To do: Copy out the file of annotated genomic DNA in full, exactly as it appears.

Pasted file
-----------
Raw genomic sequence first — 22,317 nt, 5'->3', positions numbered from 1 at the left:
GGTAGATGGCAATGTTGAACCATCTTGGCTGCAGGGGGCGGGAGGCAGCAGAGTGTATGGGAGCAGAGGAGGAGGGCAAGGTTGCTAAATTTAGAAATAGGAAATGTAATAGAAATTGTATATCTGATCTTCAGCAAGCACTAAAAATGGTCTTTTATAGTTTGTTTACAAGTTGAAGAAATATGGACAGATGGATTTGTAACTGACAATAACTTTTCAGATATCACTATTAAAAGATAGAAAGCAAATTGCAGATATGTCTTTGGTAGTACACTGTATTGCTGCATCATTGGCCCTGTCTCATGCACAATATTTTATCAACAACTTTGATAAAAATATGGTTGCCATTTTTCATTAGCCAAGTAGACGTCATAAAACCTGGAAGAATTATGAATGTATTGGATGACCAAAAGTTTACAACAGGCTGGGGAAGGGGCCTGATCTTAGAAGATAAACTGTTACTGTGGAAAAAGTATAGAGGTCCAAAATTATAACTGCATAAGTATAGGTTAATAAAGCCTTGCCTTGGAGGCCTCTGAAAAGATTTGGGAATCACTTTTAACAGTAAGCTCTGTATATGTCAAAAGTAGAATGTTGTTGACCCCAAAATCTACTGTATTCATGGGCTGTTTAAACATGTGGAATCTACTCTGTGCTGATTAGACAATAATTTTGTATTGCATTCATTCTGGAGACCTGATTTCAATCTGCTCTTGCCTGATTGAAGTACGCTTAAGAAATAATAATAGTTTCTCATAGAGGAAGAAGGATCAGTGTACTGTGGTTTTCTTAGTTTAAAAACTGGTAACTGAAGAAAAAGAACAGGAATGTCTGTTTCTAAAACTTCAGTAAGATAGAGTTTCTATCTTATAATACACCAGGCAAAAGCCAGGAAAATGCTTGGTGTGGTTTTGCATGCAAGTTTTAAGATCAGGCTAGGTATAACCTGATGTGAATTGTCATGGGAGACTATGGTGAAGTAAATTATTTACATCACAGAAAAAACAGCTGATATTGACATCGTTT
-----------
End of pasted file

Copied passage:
Raw genomic sequence first — 22,317 nt, 5'->3', positions numbered from 1 at the left:
GGTAGATGGCAATGTTGAACCATCTTGGCTGCAGGGGGCGGGAGGCAGCAGAGTGTATGGGAGCAGAGGAGGAGGGCAAGGTTGCTAAATTTAGAAATAGGAAATGTAATAGAAATTGTATATCTGATCTTCAGCAAGCACTAAAAATGGTCTTTTATAGTTTGTTTACAAGTTGAAGAAATATGGACAGATGGATTTGTAACTGACAATAACTTTTCAGATATCACTATTAAAAGATAGAAAGCAAATTGCAGATATGTCTTTGGTAGTACACTGTATTGCTGCATCATTGGCCCTGTCTCATGCACAATATTTTATCAACAACTTTGATAAAAATATGGTTGCCATTTTTCATTAGCCAAGTAGACGTCATAAAACCTGGAAGAATTATGAATGTATTGGATGACCAAAAGTTTACAACAGGCTGGGGAAGGGGCCTGATCTTAGAAGATAAACTGTTACTGTGGAAAAAGTATAGAGGTCCAAAATTATAACTGCATAAGTATAGGTTAATAAAGCCTTGCCTTGGAGGCCTCTGAAAAGATTTGGGAATCACTTTTAACAGTAAGCTCTGTATATGTCAAAAGTAGAATGTTGTTGACCCCAAAATCTACTGTATTCATGGGCTGTTTAAACATGTGGAATCTACTCTGTGCTGATTAGACAATAATTTTGTATTGCATTCATTCTGGAGACCTGATTTCAATCTGCTCTTGCCTGATTGAAGTACGCTTAAGAAATAATAATAGTTTCTCATAGAGGAAGAAGGATCAGTGTACTGTGGTTTTCTTAGTTTAAAAACTGGTAACTGAAGAAAAAGAACAGGAATGTCTGTTTCTAAAACTTCAGTAAGATAGAGTTTCTATCTTATAATACACCAGGCAAAAGCCAGGAAAATGCTTGGTGTGGTTTTGCATGCAAGTTTTAAGATCAGGCTAGGTATAACCTGATGTGAATTGTCATGGGAGACTATGGTGAAGTAAATTATTTACATCACAGAAAAAACAGCTGATATTGACATCGTTT